Tuesday, July 21, 2009
Review - Stray by Rachel Vincent
Rating: 3/5 stars (although 1/2 way through it would have been 1 star)
Rec for people who love: Cats, kick-ass females, and cats (loving cats is kinda key for this book).
First Line: The moment the door opened I knew an ass–kicking was inevitable.
Summary: The difference between the movies and reality? In real life, I was the monster.
Faythe Sanders looks like an ordinary student, but she’s hiding a dark secret: she is a werecat, a powerful supernatural predator. Yet headstrong, independent Faythe resents her power, heading to college to escape her family and her overprotective ex, Marc.
That is until a stray – a dangerous werecat without a pride or territory – catches her scent. With two werecat girls already missing, Faythe is summoned home for her own protection.
But Faythe will do whatever it takes to find her kidnapped kin. She has claws – and she’s not afraid to use them.
Thoughts: Let me start out by saying that I did enjoy this book. Quite a bit by the end. But I am still pretty conflicted about the main character, Faythe. The book opened with her being as a rebellious werecat, pretty flighty and, erm, completely irrational. The only thing that made me feel better was the fact that she realized how juvenile she often sounded – but was just unable to hold herself back.
Also, her relationship with Marc, the overprotective ex in the summary, was bizarre. Don’t get me wrong, I loved Marc. He is exactly the type of traumatized-but-noble hero that I fall in love with. But she just kept flip flopping between being furious with him (for no particular reason) and being completely understanding. It drove me slightly mad.
Her behavior towards her family - her father in particular - was also irrational. Especially considering how much danger she knew she was in. While I understood that she felt like she was trapped by her family – and she was, literally at times – she also understood their motivation. To me, if you understand the motivation and even agree with it, shouldn’t you approve?
Well, I continued reading the book despite this rather intense dislike. I felt they really couldn’t do anything to make me dislike her any more, so the only way forward was up.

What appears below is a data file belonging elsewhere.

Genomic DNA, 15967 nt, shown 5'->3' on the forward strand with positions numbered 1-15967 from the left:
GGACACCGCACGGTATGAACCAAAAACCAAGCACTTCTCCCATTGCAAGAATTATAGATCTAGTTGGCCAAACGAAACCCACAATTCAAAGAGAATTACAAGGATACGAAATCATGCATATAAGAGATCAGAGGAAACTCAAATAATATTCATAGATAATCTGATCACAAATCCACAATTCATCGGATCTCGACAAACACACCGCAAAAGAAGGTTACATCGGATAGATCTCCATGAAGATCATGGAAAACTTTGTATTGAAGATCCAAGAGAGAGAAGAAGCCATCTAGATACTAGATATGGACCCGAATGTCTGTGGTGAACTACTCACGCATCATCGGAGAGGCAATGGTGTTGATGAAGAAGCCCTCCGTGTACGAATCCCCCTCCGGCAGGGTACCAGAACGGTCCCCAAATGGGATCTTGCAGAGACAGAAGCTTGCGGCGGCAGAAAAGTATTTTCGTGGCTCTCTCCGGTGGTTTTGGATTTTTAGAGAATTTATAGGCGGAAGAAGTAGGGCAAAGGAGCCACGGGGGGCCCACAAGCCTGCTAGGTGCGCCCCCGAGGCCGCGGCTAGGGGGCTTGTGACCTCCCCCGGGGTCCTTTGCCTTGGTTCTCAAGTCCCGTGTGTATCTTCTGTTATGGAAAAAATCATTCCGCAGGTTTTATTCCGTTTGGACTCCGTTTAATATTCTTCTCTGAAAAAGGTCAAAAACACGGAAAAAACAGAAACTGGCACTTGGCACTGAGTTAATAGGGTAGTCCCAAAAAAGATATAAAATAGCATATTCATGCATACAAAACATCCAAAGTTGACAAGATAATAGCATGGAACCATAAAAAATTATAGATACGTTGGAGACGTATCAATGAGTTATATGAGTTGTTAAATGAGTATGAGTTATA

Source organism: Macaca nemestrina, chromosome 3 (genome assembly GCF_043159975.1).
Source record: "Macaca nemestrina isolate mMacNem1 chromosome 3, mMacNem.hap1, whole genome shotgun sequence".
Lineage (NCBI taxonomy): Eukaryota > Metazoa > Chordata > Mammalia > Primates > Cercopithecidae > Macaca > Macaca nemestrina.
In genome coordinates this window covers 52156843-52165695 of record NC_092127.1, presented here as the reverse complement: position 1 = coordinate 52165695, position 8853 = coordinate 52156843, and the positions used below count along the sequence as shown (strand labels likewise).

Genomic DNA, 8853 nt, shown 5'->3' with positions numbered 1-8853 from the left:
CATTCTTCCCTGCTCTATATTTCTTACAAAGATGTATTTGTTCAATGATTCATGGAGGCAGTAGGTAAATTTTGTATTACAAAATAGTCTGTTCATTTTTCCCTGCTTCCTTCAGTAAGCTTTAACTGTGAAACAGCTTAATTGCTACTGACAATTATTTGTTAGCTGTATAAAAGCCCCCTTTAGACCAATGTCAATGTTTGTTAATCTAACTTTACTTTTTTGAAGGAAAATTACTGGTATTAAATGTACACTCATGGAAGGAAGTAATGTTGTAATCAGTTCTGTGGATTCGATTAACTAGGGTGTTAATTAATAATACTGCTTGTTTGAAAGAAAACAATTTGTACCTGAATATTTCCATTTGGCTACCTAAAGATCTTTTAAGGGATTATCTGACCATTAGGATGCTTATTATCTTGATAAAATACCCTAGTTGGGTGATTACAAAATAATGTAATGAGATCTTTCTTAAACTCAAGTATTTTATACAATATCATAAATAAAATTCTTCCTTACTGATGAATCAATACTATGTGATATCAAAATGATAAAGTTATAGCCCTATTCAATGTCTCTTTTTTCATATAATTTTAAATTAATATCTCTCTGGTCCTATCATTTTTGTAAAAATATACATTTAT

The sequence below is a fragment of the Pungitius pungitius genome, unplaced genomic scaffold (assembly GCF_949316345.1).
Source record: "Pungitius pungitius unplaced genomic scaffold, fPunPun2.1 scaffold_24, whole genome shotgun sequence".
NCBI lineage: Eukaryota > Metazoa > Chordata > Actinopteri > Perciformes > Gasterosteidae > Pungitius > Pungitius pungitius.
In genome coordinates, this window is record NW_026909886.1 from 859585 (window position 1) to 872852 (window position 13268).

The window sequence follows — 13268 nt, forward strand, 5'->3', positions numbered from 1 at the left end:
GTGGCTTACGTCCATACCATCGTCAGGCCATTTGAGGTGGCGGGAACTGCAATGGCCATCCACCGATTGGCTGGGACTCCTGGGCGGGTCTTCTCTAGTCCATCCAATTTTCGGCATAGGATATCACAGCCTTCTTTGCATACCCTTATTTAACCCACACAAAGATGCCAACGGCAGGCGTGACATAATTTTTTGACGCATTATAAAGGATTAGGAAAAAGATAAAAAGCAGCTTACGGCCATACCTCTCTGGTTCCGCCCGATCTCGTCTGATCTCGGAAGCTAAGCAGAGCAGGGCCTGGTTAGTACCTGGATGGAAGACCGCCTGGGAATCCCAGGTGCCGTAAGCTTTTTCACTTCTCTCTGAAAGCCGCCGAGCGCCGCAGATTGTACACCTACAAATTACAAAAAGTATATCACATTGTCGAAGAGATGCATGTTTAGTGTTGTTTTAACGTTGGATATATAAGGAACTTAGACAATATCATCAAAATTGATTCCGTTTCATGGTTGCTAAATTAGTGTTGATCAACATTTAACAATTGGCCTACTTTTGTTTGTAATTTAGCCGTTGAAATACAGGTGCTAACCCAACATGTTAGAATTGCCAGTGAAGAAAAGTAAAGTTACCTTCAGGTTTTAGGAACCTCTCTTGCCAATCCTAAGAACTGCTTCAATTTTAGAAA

Let’s just say I was right. Without giving away too much of the plot, Faythe grows up quite a bit by the end of the 600 page novel. It’s a natural development that keeps her tough-as-nails personality intact – which even I appreciated. By the end of the book, I actually liked Faythe – so if you dislike her while reading, I would recommend you stick it out.
On a different note, this was a pretty violent book. Death, rape, kidnapping, torture – the whole shebang. I expected it to be since, hello, werecats? But I know that some people will be pretty disturbed by a lot of the themes. Some of which – women in cages, raped and brutalized – will probably resonate more with female readers. Vincent does an amazing job describing violence without loosing the reader – to either the fear or to the plain old “but I thought he had a broken arm” confusion. I could really visualize what Faythe goes through from the sound of breaking bones, to the smell of blood. Let's just say the excruciating pain seeped naturally out of the pages. But unlike some horror authors, the trauma was bearable and won’t turn your stomach.
At least, hopefully it won’t.
I will be getting to the next books in her series. Although I might wait a month or so. There is only so much werecat I can take.
I really am more of a dog person.